Well it all went to s...... after that. I heard the call come out on the radio.

Well being a geocacher my intial thought was "it's a cache". I do not have an

Iphone nor do i have computer service 24/7. So I called a friend (In-Cahoots).

I had her look up the area and asked if she could find a listing for this geocache.

She found it and I asked her what the name of it was. I called into dispatch and told them what it might be, but unfortunately, they couldn't really take my word for it at this time.

I went into dispatch and explained the situation to the dispatchers. I then was able to find out the owner of the cache and got ahold of Ken. Well, it's about 1 - 1 1/2 hours into the situation at this point and the bomb squad had already been called out. I'm assuming that the CHP (Lake County) spoke to Ken but they continued the resources to dispose of the problem because they were not 100% sure that it was NOT a bomb. Unfortunately, traffic had to be diverted and made a true mess out of highway 29 for about 3 1/2 hours.

I was told that the container was "rendered safe". They didn't make it sound like they actually blew it up.

That log is proof that even owner intervention and a previous LEO finder aren't enough to stop the 'squad' once they are on the scene...... yikes.

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I was going to post this topic until I read it was already here. It's funny, without checking on the GC #, I know the people in the quote above. One was at my 10 year event. What gets me is the absolute lack of information in the newspaper article. I'm not one with links, but if you're curious check out the Lake County Record Bee. It's less than a paragraph and some stupid picture that could be any incident on the side of this highway. They don't even call it by name, they just say something about a treasure hunting game played partially on the internet.

 

Initially, I was going to say something about terrorists not even knowing where Lake County CA is. Trust me, for those of you who aren't familiar with the area, it's a dump. Pretty lake (sometimes) and pretty mountains, but the towns are absolutely trash with very few exceptions (no offense meant to the OP, please don't take it personally). With that in mind I then thought "Hey, there's a lot of Meth (a LOT) in lake county, this could be something that a ticked off or delusional tweaker or spun out high school kid might do in this area.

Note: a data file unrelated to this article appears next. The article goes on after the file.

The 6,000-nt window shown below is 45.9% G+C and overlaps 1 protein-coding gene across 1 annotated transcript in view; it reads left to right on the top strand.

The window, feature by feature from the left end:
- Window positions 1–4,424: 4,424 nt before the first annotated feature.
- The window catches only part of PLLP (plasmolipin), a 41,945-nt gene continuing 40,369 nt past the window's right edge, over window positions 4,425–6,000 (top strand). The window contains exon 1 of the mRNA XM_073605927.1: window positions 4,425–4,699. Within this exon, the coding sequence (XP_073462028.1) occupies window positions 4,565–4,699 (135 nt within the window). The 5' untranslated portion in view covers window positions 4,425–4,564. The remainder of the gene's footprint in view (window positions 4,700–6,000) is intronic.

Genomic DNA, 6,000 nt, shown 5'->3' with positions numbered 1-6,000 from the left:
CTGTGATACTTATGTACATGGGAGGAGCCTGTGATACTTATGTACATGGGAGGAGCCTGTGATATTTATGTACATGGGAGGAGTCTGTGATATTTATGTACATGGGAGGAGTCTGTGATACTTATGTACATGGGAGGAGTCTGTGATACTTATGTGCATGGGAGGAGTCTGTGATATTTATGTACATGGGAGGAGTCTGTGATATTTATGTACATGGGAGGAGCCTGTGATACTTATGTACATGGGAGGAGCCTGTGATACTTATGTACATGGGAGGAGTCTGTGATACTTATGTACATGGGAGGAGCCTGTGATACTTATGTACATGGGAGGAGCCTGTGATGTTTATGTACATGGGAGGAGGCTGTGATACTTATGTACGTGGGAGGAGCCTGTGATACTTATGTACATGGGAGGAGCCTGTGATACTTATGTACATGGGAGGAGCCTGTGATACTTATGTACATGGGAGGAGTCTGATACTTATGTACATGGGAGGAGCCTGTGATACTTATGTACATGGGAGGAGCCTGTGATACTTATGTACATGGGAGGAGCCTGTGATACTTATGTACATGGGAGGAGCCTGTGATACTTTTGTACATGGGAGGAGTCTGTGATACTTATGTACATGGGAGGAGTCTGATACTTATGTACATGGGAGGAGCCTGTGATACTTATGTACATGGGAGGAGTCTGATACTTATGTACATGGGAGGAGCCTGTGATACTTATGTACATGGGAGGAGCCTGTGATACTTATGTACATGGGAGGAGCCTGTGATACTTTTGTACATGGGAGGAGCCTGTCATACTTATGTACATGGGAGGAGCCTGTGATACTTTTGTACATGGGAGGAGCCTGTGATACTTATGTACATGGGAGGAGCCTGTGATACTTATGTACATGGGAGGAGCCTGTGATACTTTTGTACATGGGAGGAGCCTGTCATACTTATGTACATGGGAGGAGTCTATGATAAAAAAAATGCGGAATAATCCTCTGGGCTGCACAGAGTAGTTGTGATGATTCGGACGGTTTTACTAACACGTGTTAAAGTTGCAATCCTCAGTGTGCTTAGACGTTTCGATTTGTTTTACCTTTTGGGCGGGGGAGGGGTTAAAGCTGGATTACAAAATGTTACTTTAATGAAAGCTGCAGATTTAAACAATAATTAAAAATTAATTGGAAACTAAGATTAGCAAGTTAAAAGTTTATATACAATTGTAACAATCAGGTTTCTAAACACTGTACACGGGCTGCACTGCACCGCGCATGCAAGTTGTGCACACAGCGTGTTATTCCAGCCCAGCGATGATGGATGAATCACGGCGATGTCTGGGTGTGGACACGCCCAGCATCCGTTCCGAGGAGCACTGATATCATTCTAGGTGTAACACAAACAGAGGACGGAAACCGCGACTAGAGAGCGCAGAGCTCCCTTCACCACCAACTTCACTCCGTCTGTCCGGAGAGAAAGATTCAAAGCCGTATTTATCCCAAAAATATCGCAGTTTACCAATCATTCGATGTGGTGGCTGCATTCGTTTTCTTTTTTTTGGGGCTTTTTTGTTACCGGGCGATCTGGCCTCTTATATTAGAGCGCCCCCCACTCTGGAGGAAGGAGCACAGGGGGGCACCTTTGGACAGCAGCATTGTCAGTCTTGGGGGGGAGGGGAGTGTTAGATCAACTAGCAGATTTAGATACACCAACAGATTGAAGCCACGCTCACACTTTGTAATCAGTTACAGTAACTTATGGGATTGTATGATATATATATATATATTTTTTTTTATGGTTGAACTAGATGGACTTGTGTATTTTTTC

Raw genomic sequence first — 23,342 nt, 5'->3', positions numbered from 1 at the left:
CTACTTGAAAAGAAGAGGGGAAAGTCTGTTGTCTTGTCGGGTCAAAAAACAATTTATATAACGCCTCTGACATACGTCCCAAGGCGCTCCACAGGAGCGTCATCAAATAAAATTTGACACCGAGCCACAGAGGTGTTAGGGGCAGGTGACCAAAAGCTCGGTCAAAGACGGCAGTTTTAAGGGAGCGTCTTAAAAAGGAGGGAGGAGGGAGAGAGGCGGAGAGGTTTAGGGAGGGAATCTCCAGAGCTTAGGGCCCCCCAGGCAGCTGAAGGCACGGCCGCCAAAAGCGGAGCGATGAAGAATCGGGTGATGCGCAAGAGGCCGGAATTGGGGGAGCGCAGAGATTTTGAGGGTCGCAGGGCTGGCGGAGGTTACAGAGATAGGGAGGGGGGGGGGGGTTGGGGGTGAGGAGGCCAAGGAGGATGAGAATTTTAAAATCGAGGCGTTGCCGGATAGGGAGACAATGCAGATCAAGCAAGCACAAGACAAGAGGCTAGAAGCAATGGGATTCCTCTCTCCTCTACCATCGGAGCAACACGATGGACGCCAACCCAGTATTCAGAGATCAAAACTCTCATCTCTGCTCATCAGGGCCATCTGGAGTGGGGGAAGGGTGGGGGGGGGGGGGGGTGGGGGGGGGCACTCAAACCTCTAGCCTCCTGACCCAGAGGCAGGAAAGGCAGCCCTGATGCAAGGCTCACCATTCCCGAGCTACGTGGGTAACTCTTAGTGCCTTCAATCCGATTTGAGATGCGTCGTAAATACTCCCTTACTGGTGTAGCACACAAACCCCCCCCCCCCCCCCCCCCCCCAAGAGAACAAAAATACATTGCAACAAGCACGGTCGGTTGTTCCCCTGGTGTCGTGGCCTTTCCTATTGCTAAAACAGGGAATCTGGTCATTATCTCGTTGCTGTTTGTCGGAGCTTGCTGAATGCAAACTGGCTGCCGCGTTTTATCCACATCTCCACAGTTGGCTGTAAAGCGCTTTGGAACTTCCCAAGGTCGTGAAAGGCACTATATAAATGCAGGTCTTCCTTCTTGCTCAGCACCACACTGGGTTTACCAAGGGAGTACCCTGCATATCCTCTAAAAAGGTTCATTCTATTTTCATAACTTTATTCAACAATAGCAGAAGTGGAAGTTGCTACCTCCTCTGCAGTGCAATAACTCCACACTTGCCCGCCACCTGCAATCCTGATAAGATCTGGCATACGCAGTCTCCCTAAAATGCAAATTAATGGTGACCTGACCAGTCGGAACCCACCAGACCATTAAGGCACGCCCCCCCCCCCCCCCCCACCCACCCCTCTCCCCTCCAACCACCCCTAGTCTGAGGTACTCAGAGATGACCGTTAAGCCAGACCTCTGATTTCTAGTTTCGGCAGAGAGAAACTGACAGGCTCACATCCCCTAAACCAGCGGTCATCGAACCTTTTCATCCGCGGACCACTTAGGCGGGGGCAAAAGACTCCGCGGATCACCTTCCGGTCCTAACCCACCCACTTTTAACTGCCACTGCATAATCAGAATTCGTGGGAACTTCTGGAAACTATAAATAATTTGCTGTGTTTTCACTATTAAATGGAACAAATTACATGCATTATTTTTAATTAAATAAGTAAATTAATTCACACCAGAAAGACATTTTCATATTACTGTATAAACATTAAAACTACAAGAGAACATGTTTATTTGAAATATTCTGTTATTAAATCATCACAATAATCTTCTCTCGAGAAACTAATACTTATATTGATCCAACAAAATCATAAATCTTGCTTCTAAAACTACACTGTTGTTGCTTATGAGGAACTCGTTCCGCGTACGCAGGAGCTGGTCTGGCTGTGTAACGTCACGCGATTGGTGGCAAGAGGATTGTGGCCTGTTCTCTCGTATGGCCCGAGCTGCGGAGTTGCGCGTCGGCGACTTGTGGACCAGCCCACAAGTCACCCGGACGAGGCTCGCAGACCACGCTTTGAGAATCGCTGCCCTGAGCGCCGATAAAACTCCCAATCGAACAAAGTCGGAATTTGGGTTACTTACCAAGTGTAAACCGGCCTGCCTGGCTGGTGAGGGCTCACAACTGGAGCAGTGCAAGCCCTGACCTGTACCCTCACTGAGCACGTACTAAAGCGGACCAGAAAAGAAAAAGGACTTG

I'm hoping this was the concern involved for calling the bomb squad, as there is no way in Hades that a terrorist would strike LC. None.

 

Now I'm gonna go look at the cache listing.

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Next time I'll read the cache page first. The CO was also at my 10 year event. I'm familiar with some of his hides. How this was mistaken for a pipe bomb is beyond me. Pill bottle=pipe bomb? Wow...

 

these are great times, no? mcguyver could have done more with less... heck that guy with the underwear bomb did more...

 

:laughing:

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That log is proof that even owner intervention and a previous LEO finder aren't enough to stop the 'squad' once they are on the scene...... yikes.

 

i would imagine the squad is an interesting bunch of folks.... sometimes some things just need to be blown up. if it wasn't a pill bottle with a paper log inside... it would have been an old pinto.

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Wow. I agree with whoever spoke about the paper giving as little info as possible. I don't understand why it has been archived now. It seems like the cops now know not to worry about the pill container. I did have to laugh a little bit about terrorist deciding to go and blow up a major road like this. At least the cops got some practice at defusing a situation.